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Bible Commentaries

John Trapp Complete Commentary

Job 12

 

 

Verse 1

Job 12:1 And Job answered and said,

Ver. 1. And Job answered and said] Being nipped and nettled with his friends’ hard usage of him, and harsh language to him, but especially with Zophar’s arrogant and lofty preface in the former chapter, he begins now to wax warm, and more roughly and roundly to shape them an answer.


Verse 2

Job 12:2 No doubt but ye [are] the people, and wisdom shall die with you.

Ver. 2. No doubt but ye are the people] The select peculiar people, the only ones, as a man is put for a good man, Jeremiah 5:1, a wife for a good wife, Proverbs 18:22, a name for a good name, Ecclesiastes 7:1. As Athens was said to be the Greece of Greece, and as one promising to show his friend all Athens at once, showed him Solon; or as the Latin poet, saying of Fabius Maximus,

Hic patria est, murique urbis stant pectore in uno (Silius).

So saith Job by a holy jeer (not to disgrace his friends, but to bring them to more modesty and moderation, if it might be), Certes, ye are not one or two men, but specimen totius orbis, an epitome of the world, or at least the representative of some whole people (Vatablus); ye have got away all the wit from myself and others, whom ye look upon as so many wild ass’s colts in comparison of yourselves. Thus the pope (Simon Magus like) pretends to be some great thing, Acts 8:9, even the Church virtual; and that in his breast, as in Noah’s ark, is comprehended all wisdom and worth. Ye know nothing at all, saith he (Caiaphas-like), to all others, John 11:49. So do his janizaries, the Jesuits, who will needs be taken for the only scholars, politicians, and orators of the world. The Church, say they, is the soul of the world; the clergy, of the Church; and we, of the clergy; the empire of learning is ours, &c.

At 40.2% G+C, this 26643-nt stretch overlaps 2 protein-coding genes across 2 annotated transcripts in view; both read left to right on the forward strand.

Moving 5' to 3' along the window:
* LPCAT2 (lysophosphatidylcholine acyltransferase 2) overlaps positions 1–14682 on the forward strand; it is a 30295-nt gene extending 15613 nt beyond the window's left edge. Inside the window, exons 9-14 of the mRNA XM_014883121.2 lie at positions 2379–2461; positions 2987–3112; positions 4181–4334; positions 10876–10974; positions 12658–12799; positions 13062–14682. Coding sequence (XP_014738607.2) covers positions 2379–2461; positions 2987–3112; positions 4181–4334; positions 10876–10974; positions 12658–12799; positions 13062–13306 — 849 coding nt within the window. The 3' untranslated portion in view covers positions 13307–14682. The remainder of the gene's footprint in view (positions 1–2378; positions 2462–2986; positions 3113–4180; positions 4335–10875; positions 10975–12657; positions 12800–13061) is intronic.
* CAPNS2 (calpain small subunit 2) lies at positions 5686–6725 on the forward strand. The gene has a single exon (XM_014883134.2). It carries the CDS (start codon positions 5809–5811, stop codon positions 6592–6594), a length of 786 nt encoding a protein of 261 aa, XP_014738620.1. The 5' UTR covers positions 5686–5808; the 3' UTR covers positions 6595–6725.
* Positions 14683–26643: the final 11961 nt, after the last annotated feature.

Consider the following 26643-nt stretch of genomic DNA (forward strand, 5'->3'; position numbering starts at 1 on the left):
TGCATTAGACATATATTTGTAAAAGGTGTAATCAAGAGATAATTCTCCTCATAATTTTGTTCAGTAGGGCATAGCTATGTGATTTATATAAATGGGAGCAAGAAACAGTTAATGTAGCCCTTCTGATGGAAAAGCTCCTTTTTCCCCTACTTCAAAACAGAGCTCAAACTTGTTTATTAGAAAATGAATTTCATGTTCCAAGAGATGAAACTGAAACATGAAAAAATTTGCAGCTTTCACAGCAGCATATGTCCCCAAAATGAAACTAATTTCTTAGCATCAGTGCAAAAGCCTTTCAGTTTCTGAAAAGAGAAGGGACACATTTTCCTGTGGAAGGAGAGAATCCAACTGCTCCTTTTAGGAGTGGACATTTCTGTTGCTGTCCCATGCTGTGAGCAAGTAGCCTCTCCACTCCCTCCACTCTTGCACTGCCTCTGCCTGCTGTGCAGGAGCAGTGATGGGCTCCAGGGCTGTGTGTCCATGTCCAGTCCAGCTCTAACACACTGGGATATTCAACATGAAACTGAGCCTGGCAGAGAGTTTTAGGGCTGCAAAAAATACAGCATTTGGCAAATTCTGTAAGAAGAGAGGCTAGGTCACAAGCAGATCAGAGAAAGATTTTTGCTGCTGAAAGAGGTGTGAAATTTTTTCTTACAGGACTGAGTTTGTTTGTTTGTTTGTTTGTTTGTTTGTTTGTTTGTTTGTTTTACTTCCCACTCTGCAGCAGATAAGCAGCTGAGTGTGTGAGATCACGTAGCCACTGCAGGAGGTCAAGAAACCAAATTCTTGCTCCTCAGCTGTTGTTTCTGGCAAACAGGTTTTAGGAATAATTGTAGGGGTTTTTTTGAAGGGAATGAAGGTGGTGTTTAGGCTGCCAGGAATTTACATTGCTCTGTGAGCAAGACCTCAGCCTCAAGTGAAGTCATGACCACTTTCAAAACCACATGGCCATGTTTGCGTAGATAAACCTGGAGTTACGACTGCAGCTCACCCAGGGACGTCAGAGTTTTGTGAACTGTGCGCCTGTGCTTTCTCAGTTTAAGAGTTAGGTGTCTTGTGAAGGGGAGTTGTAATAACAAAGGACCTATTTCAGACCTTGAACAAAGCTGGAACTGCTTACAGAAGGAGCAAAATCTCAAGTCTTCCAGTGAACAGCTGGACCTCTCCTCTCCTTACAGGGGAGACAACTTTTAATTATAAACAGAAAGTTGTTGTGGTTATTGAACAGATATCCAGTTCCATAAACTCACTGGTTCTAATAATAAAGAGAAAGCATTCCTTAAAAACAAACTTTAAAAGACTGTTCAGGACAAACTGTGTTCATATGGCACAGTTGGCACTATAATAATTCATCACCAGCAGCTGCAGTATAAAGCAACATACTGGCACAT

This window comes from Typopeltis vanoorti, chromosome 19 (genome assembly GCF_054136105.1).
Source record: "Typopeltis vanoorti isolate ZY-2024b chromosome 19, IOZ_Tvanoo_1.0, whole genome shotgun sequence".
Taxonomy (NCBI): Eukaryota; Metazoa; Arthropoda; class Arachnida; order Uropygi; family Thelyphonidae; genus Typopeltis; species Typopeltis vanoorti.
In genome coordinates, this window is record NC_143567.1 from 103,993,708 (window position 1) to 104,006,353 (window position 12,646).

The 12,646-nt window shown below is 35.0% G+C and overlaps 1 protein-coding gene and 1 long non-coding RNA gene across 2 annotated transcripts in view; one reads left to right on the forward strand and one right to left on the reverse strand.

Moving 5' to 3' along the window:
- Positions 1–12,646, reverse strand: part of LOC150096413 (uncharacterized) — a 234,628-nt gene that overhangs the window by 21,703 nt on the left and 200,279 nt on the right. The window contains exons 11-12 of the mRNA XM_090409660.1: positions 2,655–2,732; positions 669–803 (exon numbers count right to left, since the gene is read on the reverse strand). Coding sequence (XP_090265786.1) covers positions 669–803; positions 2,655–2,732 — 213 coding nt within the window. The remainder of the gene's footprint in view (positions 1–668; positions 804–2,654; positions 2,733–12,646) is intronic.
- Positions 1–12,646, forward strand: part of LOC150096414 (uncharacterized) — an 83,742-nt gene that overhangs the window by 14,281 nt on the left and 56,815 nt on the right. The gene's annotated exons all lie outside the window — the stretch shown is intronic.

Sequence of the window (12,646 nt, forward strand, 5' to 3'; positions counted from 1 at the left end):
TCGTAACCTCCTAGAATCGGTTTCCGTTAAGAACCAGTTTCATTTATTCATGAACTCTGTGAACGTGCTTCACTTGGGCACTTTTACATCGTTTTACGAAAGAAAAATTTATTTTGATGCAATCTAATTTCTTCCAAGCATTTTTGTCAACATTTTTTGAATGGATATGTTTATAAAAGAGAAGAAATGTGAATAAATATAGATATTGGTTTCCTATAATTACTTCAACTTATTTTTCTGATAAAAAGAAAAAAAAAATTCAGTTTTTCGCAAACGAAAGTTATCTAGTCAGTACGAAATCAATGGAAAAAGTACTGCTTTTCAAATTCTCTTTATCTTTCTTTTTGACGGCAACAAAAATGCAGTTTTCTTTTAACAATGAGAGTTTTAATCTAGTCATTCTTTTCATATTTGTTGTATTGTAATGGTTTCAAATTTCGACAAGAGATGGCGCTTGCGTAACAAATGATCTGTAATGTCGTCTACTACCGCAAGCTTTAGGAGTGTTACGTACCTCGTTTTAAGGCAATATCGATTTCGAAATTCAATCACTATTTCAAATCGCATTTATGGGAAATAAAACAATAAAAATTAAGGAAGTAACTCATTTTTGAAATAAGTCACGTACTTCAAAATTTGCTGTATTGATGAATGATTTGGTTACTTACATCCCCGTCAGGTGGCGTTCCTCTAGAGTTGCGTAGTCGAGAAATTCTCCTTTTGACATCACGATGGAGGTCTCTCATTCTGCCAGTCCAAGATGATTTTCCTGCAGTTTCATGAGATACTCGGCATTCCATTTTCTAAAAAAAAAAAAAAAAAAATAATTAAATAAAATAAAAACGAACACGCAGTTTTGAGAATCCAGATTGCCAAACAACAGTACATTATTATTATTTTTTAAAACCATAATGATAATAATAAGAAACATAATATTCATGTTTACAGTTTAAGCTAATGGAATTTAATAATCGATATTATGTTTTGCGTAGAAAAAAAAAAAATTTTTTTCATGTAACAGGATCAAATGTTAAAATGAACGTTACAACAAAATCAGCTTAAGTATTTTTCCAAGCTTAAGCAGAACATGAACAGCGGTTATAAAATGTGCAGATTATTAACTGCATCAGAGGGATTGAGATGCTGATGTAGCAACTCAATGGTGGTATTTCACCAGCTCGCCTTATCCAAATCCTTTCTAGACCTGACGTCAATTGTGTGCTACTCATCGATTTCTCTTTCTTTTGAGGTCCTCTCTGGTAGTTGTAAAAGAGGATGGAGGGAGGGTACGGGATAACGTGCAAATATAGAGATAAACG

And wisdom shall die with you] As being locked up in your bosoms. Suetonius telleth us of Palaemon, the grammarian, that he was heard to say that learning was born with him, and would die with him. The Gnostics would needs be held the only knowing men; Illuminates, in Spain, the only spiritual men; Swenkfeldians, in Germany, styled themselves the confessors of the glory of Christ; our Antinomians, the hearers of the gospel, and of free grace. But what saith Solomon? "Let another man praise thee, and not thine own mouth," Proverbs 27:2. And that which had been much to a man’s commendation if from another, soundeth very slenderly from himself, saith Pliny. Aben Ezra and Rabbi Levi set another sense upon this verse, as if it were no irony, but a plain assertion to this effect: Questionless you are to be counted among the common sort of people. See John 7:49. Neither is there in you anything excellent or extraordinary, that ye should be looked upon as drained from the dregs or sifted from the brans of the very vulgar; your wisdom, if ever you had any, is even dead and decayed with you, and you have outlived your prime, &c.